He inspired a week of posts when he asked me a single question and I suspect it will not be the last time.

Last week when he met us for dinner at Uncle Bill and Aunt Linda’s house in the woods of Indiana, I couldn’t believe the chatty, funny, informed, strategic, considerate man sitting across the table was the same boy I drove to college in August.

Craig’s post came on the day after I lost one of my champions: Bob. He was a man who made his own destiny and I think Craig will do the same. I wished that the new college senior had met the man who ushered me through so many of my life’s passages. They are cut from the same cloth. I wanted to write Craig and tell him, “You have no idea how many people are cheering for you.” I wanted to welcome him to the other side.

Go here to get my latest book, The Seer: The Mind of the Entrepreneur, Artist, Visionary,title_page Seeker, Learner, Leader, Creator…You.

Go here for hard copies.

 

Serve Life

Untitled by David Robinson

Untitled by David Robinson

I’m writing language for a website. In the past my website reinventions felt like an exercise of the same old cereal in a new marketing box. This time it’s different. I am a new cereal and I’m not certain that I want a box. It makes a difficult task of telling people what I do when I’m fully invested in container resistance. As I wrangled deep into the night with clever but remarkably meaningless marketing language, I had two mini-epiphanies:

1) Last year, unlike the captain of the Titanic, I sailed my ship directly at an iceberg so that it would sink. I sank the ship with all of the fine china, the gold bars and diamonds in the safe, the furniture, the clothes and fine food. It all went to the bottom of the ocean. I wanted off the ship so why would I now build for myself a new ship? I didn’t bob around in my raft in the vast ocean spearing tuna and catching rainwater so that I might someday step back on to the bridge and do it all over again. What, exactly, am I building?

2) I have tried my whole life to squeeze myself into too small of a box (as, I suspect, all of you have, too). I have worn the jacket of coach, of facilitator, of teacher, of director, of actor and waiter and painter. I am none of these and all of these. I have made websites complete with testimonials and classes, nice pictures and e-books, workshops and retreats. The process of building a site is a two-agenda process: first, locate yourself in space and time for other people so that they might find you and, second, orient yourself toward other people’s concern so they might know why they should seek you. In other words, 1) this is where I am and, 2) this is what I provide. The pronoun is “I.”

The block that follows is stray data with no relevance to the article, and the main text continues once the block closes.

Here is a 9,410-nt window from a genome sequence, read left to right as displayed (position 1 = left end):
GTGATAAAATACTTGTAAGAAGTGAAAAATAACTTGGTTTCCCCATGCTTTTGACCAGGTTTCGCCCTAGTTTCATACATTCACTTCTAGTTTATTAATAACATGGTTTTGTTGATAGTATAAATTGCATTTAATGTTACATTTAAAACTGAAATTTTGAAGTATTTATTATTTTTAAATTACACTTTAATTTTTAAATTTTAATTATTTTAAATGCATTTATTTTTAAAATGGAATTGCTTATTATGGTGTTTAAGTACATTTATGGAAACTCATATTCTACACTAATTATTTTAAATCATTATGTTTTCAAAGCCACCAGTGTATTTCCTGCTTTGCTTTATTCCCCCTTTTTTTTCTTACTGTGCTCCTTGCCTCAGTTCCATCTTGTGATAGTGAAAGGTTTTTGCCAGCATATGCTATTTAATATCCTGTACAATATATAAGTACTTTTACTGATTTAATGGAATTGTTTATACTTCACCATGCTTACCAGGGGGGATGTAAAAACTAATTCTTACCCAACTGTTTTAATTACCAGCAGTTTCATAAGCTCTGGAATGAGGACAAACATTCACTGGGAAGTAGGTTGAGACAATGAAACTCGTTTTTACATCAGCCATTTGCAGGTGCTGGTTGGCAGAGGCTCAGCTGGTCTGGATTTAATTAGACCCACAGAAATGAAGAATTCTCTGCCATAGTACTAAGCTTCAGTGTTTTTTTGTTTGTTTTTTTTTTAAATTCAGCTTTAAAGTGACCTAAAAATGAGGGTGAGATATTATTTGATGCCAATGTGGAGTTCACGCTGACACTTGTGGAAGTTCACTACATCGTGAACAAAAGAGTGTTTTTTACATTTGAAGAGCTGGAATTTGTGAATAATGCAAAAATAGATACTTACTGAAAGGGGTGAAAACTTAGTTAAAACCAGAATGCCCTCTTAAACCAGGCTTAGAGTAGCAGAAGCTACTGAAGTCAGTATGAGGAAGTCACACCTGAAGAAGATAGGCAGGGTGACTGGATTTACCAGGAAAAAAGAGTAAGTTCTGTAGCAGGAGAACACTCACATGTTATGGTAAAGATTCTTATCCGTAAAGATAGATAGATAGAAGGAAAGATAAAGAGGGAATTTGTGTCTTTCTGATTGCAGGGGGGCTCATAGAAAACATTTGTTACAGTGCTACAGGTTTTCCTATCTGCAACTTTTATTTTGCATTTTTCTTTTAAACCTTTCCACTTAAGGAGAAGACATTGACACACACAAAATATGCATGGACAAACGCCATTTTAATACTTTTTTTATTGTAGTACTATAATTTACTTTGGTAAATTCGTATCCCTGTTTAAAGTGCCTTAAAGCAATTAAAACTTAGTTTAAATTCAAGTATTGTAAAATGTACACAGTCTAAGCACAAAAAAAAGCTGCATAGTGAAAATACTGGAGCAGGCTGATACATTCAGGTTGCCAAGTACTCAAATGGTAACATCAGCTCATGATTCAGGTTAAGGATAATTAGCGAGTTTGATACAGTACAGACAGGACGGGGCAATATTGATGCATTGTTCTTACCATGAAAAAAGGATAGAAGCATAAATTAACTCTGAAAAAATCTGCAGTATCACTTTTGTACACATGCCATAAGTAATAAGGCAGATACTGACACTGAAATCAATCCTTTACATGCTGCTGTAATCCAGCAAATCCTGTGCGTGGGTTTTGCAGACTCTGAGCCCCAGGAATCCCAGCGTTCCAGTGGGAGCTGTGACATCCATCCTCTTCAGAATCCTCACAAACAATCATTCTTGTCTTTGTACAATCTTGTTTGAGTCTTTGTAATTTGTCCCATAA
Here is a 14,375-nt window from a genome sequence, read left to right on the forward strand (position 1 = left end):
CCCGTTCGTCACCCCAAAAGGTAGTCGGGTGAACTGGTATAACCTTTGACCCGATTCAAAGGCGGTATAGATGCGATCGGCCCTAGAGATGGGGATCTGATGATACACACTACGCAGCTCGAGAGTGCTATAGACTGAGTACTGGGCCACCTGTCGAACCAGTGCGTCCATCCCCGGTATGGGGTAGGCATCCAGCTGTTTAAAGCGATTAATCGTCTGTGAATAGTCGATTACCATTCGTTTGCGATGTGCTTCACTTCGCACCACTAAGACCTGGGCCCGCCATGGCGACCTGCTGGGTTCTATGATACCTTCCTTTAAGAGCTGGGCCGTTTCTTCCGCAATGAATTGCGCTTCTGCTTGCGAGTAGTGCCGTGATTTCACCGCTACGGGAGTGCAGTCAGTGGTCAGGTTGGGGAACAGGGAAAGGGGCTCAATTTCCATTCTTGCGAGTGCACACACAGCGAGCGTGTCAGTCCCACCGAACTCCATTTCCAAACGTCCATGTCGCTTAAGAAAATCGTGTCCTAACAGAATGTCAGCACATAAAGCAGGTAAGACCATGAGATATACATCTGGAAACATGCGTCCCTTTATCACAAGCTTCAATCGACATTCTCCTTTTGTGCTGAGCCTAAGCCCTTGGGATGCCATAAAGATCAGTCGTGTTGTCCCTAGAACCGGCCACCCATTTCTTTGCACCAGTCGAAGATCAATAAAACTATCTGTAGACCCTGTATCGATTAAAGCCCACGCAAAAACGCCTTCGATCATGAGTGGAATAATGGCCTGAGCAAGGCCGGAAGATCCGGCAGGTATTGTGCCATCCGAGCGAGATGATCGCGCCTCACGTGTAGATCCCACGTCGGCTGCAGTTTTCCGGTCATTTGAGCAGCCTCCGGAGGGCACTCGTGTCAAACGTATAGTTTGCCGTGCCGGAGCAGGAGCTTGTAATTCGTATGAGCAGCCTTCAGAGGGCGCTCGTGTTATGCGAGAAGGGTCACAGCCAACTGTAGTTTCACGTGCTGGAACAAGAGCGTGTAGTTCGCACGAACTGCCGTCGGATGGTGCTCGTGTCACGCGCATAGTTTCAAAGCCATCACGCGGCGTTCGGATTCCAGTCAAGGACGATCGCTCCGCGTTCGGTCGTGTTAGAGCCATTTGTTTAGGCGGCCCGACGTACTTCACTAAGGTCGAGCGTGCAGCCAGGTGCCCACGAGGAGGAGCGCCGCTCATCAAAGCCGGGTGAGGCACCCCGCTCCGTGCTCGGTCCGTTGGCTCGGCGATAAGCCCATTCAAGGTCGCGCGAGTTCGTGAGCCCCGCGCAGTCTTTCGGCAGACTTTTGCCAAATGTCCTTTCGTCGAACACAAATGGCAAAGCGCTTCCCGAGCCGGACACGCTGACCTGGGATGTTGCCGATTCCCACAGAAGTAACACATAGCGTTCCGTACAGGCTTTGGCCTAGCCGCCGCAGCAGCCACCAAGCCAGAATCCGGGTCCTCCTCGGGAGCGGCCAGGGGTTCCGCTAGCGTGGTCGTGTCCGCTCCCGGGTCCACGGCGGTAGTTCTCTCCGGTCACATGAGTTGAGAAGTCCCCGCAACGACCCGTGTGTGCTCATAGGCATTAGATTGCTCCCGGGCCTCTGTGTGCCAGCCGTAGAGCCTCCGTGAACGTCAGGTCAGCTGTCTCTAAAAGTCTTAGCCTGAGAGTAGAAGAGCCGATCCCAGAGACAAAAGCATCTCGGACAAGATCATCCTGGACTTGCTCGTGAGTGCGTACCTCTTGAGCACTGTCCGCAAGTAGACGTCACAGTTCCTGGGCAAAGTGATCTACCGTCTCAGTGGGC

What, exactly, do I provide? I am not a plumber or a pizza maker. Every marketing person I’ve ever known has advised me to brand myself. Brand myself as what? Brands are made up. A year ago on New Year’s eve, tarot woman told me that she didn’t see a career for me. Rather, she saw lots of expression. “Brand that!” I thought to myself. Last night I reasoned, “I am not a brand.” Neither can I reduce what I do to a pithy phrase or clever visual. That’s precisely why I sought an iceberg and sank the ship!

I’m an artist (a painter and performer) and I write. I like to write a lot. At the center of all that I do is…disruption or change or spirituality or transformation, words that sound great but what do they mean on the concrete, day-to-day experience of living. I deal in heart, intuition, and soul. Great. I hold people’s hands and walk with them into their dreams. I dive with them into their past so they might let go of their story and sit solidly in their present. I help them unbuckle the weight belt of their story so they might surface for air. Brand that.

To ask, “What do I provide?” is to ask the wrong question. This question will always lead to too tight boxes.

Joe sent me some links: short films of Stephen Jenkinson (The Meaning of Death and Making Humans). Stephen Jenkinson says that humans are made, not born. He speaks eloquently about the necessity of dying to our childhood – which means recognizing that our short lives are limited. That’s the recognition necessary to grow up. We can only really fulfill our gifts when we understand the necessity to serve life, not our life. We end. Life continues. Martin Prechtel writes of his community’s male passage rituals; young men learn that they can only serve their community when they recognize their mortality. The passage ritual is meant to bring them to the realization that they are finite. Only then can they understand the imperative to serve something greater than themselves: life. Tonight in the Taize service, Pastor Tom read a passage about losing yourself to find yourself. It is the same concept wrapped in biblical clothes.

Here’s what I want to say on my site: when you are willing to stop trying to save your life and ready to start giving it, call me. No box necessary.

Go here to get my latest book, The Seer: The Mind of the Entrepreneur, Artist, Visionary, title_pageSeeker, Learner, Leader, Creator…You.

Go here for hard copies (amazon)